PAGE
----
The euro slipped on Tuesday after Germany demanded painful new austerity measures from Greece in return for badly needed financial aid, with investors likely set to push high risk European sovereign bond yields up further.

Chinese stocks were down more than 2 percent and the Shanghai composite dropped to a 6-month low, leading declines in the region on fears banks in China may be preparing for a round of heavy fundraising.

Major European stock markets slipped in early trade, with Greece's fiscal crisis, soft commodity prices and U.S. bank reform seen weighing on sentiment.

Greece could become the first euro zone country to be bailed out because of its weak finances, having already asked the International Monetary Fund and European Union for 45 billion euros to survive.

But investors have begun to wonder if that amount is enough to avert a Greek default and if other countries with high debts and low growth could fall like dominoes, jeopardizing Europe's economic recovery and threatening financial markets.

For now, the situation is viewed as a European affair, with asset markets outside Europe largely unfazed by the intense selloff in not just Greek but Portuguese bonds overnight.

Many investors are still more focused on solid signs of global recovery, underlined by strong earnings reports and sales forecasts from heavy machinery maker Caterpillar Inc and appliance maker Whirlpool Corp overnight. <.N>

Indeed, German consumer sentiment will likely hit a six-month high based on brighter views on the economy and income.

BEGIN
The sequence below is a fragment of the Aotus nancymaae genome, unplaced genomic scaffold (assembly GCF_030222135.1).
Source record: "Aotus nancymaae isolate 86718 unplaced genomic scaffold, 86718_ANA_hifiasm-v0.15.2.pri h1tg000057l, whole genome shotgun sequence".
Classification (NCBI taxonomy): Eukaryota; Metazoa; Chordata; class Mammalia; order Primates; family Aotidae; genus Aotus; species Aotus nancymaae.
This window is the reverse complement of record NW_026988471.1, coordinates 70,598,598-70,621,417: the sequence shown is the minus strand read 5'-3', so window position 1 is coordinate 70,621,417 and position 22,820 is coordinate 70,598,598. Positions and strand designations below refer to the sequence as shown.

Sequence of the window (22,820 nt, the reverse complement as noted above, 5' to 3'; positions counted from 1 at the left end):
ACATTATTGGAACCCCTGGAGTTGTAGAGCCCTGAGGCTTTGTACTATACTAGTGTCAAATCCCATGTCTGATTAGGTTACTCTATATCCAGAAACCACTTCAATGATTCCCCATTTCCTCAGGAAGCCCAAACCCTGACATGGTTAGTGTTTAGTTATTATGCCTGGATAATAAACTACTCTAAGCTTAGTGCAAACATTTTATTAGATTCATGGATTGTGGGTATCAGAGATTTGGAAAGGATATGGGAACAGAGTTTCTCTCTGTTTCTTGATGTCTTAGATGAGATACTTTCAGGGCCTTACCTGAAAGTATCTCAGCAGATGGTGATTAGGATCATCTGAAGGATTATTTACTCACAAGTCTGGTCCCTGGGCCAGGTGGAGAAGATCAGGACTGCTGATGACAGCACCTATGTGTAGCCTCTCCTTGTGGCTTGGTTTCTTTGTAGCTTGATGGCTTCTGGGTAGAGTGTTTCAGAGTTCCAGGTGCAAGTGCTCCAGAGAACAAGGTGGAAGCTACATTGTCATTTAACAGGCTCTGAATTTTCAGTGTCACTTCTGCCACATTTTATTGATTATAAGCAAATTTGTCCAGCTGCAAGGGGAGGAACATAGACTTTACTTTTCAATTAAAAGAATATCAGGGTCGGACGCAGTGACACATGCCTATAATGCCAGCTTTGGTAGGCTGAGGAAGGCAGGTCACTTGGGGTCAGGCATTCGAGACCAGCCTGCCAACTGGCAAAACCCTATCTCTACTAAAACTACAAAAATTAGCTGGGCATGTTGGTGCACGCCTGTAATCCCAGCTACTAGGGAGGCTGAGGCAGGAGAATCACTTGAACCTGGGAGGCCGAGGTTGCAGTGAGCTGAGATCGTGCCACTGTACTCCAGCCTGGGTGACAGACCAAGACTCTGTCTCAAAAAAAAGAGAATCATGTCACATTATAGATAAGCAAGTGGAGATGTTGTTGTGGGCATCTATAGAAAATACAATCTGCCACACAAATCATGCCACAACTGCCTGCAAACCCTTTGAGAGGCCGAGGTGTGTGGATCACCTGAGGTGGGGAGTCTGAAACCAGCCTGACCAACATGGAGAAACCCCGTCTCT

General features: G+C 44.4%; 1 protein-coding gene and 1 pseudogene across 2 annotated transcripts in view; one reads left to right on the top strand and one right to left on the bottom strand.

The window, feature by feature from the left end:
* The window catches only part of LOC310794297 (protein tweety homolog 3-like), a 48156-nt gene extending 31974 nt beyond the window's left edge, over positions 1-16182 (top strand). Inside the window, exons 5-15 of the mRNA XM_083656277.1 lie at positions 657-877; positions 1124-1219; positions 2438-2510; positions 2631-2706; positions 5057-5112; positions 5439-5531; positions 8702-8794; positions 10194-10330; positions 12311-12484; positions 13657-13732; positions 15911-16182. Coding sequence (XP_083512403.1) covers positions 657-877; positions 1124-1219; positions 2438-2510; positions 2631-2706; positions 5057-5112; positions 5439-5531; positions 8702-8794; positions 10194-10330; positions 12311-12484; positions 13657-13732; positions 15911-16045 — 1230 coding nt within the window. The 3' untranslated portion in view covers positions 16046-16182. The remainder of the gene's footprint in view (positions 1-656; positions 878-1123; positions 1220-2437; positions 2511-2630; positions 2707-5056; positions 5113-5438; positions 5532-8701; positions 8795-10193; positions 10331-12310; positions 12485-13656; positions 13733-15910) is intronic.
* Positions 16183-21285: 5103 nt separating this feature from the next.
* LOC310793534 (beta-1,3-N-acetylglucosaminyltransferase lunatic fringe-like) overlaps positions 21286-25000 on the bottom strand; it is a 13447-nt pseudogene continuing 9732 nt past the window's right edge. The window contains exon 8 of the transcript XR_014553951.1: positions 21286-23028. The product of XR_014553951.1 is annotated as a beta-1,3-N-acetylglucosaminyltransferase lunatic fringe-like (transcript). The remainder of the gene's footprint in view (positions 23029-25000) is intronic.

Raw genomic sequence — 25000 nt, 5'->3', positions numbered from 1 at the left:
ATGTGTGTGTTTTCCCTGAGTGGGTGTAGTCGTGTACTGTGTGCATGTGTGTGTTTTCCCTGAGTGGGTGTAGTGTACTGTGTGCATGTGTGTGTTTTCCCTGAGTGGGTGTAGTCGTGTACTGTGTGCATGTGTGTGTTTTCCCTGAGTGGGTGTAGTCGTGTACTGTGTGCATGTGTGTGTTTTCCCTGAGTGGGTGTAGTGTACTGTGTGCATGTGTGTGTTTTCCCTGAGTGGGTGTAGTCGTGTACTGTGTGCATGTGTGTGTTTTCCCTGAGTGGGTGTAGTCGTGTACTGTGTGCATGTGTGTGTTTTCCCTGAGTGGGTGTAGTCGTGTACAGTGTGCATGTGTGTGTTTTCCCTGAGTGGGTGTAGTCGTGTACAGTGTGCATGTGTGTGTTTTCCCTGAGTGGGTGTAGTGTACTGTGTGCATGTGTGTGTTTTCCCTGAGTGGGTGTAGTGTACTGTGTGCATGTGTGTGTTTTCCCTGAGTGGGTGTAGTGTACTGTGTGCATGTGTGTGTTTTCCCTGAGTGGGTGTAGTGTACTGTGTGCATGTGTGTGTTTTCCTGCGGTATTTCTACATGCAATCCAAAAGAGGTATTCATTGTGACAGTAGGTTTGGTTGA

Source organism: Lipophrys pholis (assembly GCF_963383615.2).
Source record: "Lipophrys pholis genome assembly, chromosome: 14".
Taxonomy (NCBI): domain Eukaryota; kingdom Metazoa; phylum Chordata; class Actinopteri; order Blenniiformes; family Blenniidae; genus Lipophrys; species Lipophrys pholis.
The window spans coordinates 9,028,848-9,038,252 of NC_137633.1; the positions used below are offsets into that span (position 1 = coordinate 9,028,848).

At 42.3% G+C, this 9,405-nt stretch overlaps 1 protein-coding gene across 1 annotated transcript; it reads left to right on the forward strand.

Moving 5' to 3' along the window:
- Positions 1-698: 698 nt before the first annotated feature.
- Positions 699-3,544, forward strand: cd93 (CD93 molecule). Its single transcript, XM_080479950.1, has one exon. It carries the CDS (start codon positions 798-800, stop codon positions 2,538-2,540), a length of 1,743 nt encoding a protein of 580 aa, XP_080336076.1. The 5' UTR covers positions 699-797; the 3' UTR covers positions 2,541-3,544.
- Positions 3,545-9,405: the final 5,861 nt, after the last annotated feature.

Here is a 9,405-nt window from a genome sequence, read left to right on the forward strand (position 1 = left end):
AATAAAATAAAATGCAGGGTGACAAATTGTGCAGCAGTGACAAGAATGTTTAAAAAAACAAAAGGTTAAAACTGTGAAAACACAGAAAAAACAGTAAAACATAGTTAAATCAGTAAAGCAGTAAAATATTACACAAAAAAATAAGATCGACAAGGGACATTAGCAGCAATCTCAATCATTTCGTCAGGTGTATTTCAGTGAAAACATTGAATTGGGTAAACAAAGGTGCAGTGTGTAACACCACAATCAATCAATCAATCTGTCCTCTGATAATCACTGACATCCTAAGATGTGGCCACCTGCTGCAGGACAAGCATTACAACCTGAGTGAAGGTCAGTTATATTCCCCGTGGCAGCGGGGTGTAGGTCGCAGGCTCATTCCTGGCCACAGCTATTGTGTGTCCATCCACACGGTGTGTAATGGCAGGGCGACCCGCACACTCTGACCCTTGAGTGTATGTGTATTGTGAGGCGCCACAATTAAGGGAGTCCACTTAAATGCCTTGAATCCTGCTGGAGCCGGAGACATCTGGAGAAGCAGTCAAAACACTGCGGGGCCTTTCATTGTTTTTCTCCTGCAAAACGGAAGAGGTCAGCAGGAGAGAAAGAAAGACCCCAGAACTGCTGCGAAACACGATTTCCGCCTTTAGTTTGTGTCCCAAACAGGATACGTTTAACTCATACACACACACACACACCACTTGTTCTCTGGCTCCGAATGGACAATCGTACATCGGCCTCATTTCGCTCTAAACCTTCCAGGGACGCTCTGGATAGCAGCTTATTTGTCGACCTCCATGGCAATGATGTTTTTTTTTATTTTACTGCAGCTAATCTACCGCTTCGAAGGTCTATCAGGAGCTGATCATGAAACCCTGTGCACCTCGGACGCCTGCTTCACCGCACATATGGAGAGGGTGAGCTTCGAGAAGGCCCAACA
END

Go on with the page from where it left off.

But traders are keeping a watchful eye on Athens, which needs to pay back or refinance 9 billion euros of debt by May 19.

The Greek situation is looking very shaky indeed and the clock is ticking, said Robert Rennie, chief currency strategist at Westpac Bank in Sydney.

Technically, the $1.34-1.3450 area (for the euro) is very crucial and a break above that level will mean the euro will start looking better in the short term.

The euro fell 0.2 percent to $1.3368 after being unable to secure a hold above $1.34. Buying of euros against yen by institutional investors appeared dried up just below 126 yen. The euro was down 0.4 percent to 125.38 yen.

German demands on Greece have shrouded the market in uncertainty on the aid. However, clarity by policymakers could pave the way for a short-term technical rebound in the currency.

If policymakers provide some reassurance to the market, the euro could stage a very strong short covering rally given the underlying economic fundamentals and its grossly oversold technical status, Boris Schlossberg, director of FX research at GFT in New York, said in a note.

The Australian dollar slid 0.3 percent to $US0.9245, falling as selling in Chinese equity markets accelerated.

Japan's Nikkei share average was the outlier in the region, rising 0.4 percent <.N225>.

So far this year, the Nikkei is up 5.2 percent compared with a 3.3 percent decline in Europe <.FTEU3>

The MSCI Asia Pacific index of stocks outside Japan was down 0.7 percent, led by the utilities and healthcare sectors.


The Asia index continued to underperform world stocks on a year-to-date basis.

The Shanghai composite <.SSEC> was down 3 percent to the lowest since early October. Shares of China Construction Bank <0939.HK> were down 1.9 percent in Hong Kong after a report said the world's second-biggest bank by market value may raise up to 70 billion yuan ($10.25 billion) in new shares in Shanghai and Hong Kong.

U.S. stocks edged lower overnight as bank shares fell on fears financial reforms would curb profits, though losses were capped by strong company results.

U.S. crude futures were down 0.6 percent to $83.66 a barrel, ahead of U.S. oil stockpiles data expected to show soft demand in the world's top oil consuming nation.

(Additional reporting by Anirban Nag in SYDNEY; Editing by Jerry Norton)